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Wind Quintet in F major op.81 (George Onslow)

Date

1850

Description

Allegro non troppo – Scherzo : Energico – Andante sostenuto – Finale : Allegro spirituoso

Text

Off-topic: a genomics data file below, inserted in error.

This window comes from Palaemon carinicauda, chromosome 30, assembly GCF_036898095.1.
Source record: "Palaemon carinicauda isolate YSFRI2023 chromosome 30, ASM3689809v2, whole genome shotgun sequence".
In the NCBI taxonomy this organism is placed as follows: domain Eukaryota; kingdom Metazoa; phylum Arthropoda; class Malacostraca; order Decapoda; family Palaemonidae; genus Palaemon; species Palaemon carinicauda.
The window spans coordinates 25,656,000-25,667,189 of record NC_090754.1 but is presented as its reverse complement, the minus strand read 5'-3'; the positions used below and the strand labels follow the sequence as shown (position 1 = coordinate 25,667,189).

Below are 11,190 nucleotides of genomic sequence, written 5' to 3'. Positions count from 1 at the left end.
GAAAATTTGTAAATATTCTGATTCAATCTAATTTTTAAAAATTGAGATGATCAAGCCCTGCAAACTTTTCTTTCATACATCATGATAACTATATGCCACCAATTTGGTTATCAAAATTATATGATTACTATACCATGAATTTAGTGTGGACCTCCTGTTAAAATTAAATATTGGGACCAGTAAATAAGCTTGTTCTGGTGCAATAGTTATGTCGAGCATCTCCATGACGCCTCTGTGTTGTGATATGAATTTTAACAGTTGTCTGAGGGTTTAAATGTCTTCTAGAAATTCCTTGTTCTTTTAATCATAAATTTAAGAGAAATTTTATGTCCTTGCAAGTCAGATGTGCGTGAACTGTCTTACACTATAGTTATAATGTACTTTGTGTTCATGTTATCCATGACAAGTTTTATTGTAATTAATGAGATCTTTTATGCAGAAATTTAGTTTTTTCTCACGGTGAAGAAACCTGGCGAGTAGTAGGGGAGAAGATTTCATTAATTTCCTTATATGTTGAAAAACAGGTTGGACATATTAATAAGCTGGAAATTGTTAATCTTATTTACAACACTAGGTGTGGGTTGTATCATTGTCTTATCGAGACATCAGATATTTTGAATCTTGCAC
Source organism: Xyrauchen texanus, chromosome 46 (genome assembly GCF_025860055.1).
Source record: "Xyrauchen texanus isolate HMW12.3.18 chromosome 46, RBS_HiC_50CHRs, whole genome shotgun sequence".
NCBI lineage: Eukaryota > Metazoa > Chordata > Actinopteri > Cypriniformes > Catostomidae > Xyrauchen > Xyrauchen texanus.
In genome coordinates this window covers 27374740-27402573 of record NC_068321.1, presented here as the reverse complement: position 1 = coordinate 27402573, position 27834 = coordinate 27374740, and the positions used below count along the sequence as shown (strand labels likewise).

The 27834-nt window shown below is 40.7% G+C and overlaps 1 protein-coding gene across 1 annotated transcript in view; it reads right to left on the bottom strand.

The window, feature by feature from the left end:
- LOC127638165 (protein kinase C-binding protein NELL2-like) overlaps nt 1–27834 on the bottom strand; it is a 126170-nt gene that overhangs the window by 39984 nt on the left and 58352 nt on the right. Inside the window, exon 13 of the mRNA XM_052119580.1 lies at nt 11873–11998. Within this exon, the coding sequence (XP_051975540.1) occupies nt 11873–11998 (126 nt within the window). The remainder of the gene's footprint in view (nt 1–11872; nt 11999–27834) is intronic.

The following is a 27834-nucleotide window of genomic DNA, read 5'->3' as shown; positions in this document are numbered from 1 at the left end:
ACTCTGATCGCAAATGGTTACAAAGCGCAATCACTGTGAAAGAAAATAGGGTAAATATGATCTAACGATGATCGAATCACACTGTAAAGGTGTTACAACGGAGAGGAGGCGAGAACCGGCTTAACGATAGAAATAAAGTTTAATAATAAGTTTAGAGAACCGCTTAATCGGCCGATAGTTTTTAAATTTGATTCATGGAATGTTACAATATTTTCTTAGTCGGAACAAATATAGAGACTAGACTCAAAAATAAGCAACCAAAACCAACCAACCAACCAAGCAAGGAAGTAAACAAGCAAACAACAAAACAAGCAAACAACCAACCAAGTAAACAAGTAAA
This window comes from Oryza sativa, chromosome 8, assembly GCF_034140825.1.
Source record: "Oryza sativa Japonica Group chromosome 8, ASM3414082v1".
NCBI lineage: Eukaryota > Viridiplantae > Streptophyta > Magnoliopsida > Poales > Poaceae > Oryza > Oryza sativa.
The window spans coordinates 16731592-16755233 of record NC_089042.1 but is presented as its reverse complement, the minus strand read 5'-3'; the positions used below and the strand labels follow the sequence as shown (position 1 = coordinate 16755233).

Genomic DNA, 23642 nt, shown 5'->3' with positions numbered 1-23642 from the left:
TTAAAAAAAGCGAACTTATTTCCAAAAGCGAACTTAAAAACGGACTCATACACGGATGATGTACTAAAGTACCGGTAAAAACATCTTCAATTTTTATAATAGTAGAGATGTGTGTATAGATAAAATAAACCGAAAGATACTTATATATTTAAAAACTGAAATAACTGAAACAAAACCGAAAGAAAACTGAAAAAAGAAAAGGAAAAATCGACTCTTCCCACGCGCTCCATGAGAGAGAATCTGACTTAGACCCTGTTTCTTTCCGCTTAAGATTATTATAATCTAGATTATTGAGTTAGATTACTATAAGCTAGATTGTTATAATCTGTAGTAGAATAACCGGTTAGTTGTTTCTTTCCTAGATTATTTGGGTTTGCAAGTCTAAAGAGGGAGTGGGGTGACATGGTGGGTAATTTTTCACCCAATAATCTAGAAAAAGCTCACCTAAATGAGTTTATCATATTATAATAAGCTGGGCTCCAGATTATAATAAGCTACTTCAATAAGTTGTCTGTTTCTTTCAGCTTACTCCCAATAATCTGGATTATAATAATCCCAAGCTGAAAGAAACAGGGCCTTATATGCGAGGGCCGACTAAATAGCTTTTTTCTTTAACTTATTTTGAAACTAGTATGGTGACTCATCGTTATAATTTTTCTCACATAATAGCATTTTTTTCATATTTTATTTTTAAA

Onslow composed his only work for wind quintet around 1850, at the end of his life. His only other compositions of the early 1850s are the String Quintet op.82 (1850) and the Piano Trio op.83 (1851). The Quintet op.81 is one of the rare nineteenth-century wind quintets later than those of Reicha. In Onslow’s output, however, it follows two chamber works for large forces that already included the instruments featured in the quintet: the Septet op.79 (1849), which requires a double bass and a piano in addition to the wind instruments, and the Nonet op.77 (1848), in which the string group comprises a violin, a viola, a cello and a double bass. It may be noted that Onslow had already composed a Sextet (op.30) for flute, clarinet, horn, bassoon, double bass and piano in 1825. His Wind Quintet eschews the experiments and bold harmonic strokes of his works for strings. The four movements, concise, cast in classical forms, favour a fluid, transparent style that spotlights each instrument in turn. We recognise the melodic elegance of their composer, the rhythmic variety he achieves through the use of cross-accents (Scherzo) and syncopations (Finale), his propensity for subdued melancholy (Andante sostenuto). Onslow dedicated the work to Louis Dorus (flute), Stanislas Verroust (oboe), Charles Verroust (bassoon), Adolphe Leroy (clarinet) and Joseph Mengal (horn), all eminent musicians who participated in the evolution of instrument making in the first half of the nineteenth century (Dorus established the Boehm system at the Paris Conservatoire).